How to Survive Thanksgiving Guide

Thanksgiving is a time to spend with family and loved ones, and, of course…EAT!

Although we may have the best of intentions, the spread of turkey, chicken, casseroles, pies, and more may make it difficult to keep up with your healthy goals for the year.

Well, here are some tips to help you survive the weekend, and not regret it so much later:

    • Eat Before the Party Starts:
      • Going to dinner starving may be one of the worst decisions. Be sure to eat a healthy breakfast and a low calorie snack before heading to dinner. Great breakfast choices may include whole grain cereal with low fat milk, and fruit, or an egg with a slice of whole-wheat toast. A breakfast packed with protein and fiber will help to prevent overeating.
    • Avoid Finger Foods:
      • Hor d’oeurves can be high in calories and fat. If it doesn’t require a knife and fork, it probably isn’t worth it.
    • Survey the Buffet:
      • We all make this mistake…by the time we get to the end of the line, there’s no room left on our plate. This forces us to grab seconds later. If you survey the line, you can limit your plate space to your healthy and favorite choices.
    • Eat the “Special Stuff”:
      • Don’t blow your precious calories on large portions of food you can eat everyday. Fill your plate with small portions of holiday favorites that are only around one time a year. This way, you can really enjoy those desirable, traditional foods. Of course we all have our own favorites, but keep in mind that there are better food choices than others: White turkey meat, plain vegetables, roasted sweet potatoes, mashed potatoes, defatted gravy, and pumpkin pie tend to be the best bets because they are lower in fat and calories.
    • Drink Plenty of Water:
      • Water is your best friend. Not just today, but any day. Studies show that water helps control your appetite by making you feel full without the  extra calories.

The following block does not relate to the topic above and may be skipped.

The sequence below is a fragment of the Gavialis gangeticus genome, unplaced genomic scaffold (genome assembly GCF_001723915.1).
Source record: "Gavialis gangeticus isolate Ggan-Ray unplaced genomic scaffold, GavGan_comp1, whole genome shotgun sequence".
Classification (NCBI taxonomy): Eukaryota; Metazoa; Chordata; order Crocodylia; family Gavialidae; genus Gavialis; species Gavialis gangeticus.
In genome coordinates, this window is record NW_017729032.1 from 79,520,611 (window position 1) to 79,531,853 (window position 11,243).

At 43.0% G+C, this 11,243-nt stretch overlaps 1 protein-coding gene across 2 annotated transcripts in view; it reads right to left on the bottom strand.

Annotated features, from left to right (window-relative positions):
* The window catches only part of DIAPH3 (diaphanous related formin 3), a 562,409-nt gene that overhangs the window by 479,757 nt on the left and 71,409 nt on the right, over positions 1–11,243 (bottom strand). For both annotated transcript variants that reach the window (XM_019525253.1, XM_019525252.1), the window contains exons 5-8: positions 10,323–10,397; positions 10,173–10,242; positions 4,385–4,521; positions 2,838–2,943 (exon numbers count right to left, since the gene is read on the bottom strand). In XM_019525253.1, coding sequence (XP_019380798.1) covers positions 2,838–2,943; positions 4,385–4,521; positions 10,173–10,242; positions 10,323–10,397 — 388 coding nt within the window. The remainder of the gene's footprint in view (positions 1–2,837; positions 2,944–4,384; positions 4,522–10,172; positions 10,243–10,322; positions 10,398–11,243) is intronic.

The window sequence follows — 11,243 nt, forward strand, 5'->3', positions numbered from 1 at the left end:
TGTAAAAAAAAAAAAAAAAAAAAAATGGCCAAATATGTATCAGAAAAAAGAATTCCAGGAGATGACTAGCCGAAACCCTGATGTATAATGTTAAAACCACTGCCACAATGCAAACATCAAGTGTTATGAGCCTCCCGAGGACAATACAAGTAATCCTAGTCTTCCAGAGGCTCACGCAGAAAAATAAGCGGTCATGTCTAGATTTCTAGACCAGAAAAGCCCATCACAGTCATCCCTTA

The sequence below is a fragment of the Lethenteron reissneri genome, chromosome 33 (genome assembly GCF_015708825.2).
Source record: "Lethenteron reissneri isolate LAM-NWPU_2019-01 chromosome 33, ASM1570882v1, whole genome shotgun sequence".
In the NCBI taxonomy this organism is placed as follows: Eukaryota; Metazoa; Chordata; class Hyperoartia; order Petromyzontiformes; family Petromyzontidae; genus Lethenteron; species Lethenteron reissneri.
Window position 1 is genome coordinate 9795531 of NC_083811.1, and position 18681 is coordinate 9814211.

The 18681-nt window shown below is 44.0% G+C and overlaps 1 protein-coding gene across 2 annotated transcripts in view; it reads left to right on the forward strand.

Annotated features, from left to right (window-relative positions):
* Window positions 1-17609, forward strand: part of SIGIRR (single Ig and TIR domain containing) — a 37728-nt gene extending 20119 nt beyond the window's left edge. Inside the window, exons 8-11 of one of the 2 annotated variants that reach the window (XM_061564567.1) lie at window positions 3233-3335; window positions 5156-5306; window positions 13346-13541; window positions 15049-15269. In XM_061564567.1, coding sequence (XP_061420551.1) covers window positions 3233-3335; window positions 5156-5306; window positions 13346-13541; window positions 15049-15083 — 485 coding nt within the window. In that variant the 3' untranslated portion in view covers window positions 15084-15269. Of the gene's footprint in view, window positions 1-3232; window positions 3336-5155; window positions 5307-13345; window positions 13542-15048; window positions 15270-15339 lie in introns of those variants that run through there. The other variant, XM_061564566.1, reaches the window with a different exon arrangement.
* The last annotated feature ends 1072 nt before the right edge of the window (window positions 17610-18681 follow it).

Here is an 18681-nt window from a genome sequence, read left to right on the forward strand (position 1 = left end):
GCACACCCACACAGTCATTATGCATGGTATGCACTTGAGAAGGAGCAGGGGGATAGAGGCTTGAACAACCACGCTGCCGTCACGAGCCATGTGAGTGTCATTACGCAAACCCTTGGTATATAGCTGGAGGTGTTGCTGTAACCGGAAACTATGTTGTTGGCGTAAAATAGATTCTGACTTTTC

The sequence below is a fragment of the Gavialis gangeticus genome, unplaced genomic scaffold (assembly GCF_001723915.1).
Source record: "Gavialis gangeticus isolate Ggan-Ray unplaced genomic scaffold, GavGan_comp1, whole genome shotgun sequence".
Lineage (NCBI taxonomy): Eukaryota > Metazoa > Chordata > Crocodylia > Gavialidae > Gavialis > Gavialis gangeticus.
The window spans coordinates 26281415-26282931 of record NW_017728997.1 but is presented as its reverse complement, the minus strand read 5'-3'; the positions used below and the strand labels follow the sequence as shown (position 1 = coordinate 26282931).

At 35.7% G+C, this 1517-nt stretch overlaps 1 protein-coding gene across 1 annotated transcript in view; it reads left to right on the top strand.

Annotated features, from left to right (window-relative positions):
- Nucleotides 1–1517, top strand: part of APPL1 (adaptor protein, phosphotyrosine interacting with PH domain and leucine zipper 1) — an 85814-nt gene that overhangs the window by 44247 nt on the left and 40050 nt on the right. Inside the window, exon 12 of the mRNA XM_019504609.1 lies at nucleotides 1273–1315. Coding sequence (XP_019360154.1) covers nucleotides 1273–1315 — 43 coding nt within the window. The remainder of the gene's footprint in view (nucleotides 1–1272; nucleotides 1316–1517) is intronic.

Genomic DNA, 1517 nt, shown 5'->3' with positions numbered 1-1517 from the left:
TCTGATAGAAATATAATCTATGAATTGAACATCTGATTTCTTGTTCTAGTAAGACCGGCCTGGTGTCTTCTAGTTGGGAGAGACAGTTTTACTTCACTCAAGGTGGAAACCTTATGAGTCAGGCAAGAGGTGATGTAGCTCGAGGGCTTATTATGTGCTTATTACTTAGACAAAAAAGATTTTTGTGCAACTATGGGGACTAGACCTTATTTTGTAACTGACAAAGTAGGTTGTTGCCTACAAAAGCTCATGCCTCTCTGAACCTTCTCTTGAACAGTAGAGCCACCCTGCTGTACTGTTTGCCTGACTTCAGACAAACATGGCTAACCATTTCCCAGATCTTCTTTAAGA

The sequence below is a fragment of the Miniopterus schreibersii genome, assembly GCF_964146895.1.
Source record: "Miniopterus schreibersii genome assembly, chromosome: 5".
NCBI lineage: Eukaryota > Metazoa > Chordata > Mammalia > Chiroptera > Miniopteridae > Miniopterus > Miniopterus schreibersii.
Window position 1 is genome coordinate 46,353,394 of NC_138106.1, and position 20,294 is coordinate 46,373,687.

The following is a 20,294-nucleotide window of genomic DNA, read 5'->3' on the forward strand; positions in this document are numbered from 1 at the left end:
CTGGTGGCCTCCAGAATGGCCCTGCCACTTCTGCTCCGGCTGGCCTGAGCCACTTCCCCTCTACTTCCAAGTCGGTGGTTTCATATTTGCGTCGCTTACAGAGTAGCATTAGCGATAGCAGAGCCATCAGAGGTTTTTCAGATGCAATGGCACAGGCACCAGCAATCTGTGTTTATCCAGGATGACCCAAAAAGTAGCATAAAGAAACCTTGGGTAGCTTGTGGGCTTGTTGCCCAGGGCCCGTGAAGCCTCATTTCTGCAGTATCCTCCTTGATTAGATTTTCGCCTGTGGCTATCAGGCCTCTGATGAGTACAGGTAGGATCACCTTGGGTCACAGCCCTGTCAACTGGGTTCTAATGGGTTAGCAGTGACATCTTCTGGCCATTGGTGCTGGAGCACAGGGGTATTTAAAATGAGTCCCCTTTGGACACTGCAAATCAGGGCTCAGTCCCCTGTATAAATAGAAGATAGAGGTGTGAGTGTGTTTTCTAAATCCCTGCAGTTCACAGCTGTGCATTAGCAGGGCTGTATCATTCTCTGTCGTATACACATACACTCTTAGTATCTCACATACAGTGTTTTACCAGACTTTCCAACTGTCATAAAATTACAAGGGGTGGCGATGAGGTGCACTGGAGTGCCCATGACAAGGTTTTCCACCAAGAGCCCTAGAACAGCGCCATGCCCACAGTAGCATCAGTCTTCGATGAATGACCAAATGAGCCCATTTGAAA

• Eat Slowly:
      • It takes 20 minutes for your brain to register that you’re full. So, while you’re savoring your food, you can give your stomach some time to catch up. This can often be accomplished by putting your fork down between bites, and taking time to enjoy the taste. My grandfather used to tell me, “chew for every tooth you have”. I understand that this may look strange to count your chews in public, but I think you get the point…
    • Stop When You’re Full:
      • It may sound obvious, but it’s one of the hardest things to do when you’re surrounded by everyone else getting up for seconds. Keep in mind that whatever you don’t eat today can be enjoyed for leftovers tomorrow! If you feel tempted to overeat, it may help to push the plate away from you when you’re done.
    • No Seconds:
      • If you feel full with the above tips, you shouldn’t feel pressured to go for seconds. Your host will accept a polite, “no, thank you”. In fact, they may thank you for the leftovers!
    • Alcohol Only in Moderation:
      • Aside from empty calories, alcohol will also lower your inhibition, making it easier to a second, or even third helping! Staying sober and staying hydrated will allow you to keep your healthy goal in mind.
    • Keep It Moving:
        • Activity is key. If you exercise regularly, don’t break your regimen on Thanksgiving. If you don’t work out, try to get in a little something. Plan to take a walk, play a game of flag football, or play with the kids before and/or after your meal. This will help you to burn off the extra calories even before you indulge in your favorite foods and a great way to have your loved ones enjoy the holiday together.
      • You’ll get bonus points for being the host!  Cooking and spending lots of time in the kitchen not only earns you props at the dinner table, but it’ll also burn about 140 calories an hour! (Average based on a 160-lb. person.)
    • Enjoy Dessert…In Moderation:
      • As long as your doctor has not told you otherwise, it is okay to enjoy a bite (one serving) of your favorite dessert. If you find yourself going for seconds, however, be sure to give it a second-thought.
    • Pitch In:
        • Not only will preparing a meal burn a few extra calories, but it will also allow you add another healthy option to the spread. If you know what’s in it, you’ll know how much of it you can enjoy.
      • If you do cook, you can contribute by considering these healthier options:
          • Use fat-free chicken broth to baste the turkey and make gravy.
          • Use sugar substitutes in place of sugar and/or fruit purees instead of oil in baked goods.
          • Reduce oil and butter wherever you can.
          • Try plain yogurt or fat-free sour cream in creamy dips, mashed potatoes, and casseroles.
        • Use fresh herbs and spices, rather than adding more salt to your food.
  • Be Realistic:
    • The holiday season is a time for celebration and to enjoy time with family and friends. Considering all of the extra temptations, it may be a good time to strive for weight maintenance instead of weight loss.   If you avoid gaining weight over the holidays, you’ll still be way ahead of the game.

And most of all, enjoy the time with family and friends!

The food is eventually lost, but memories last forever…

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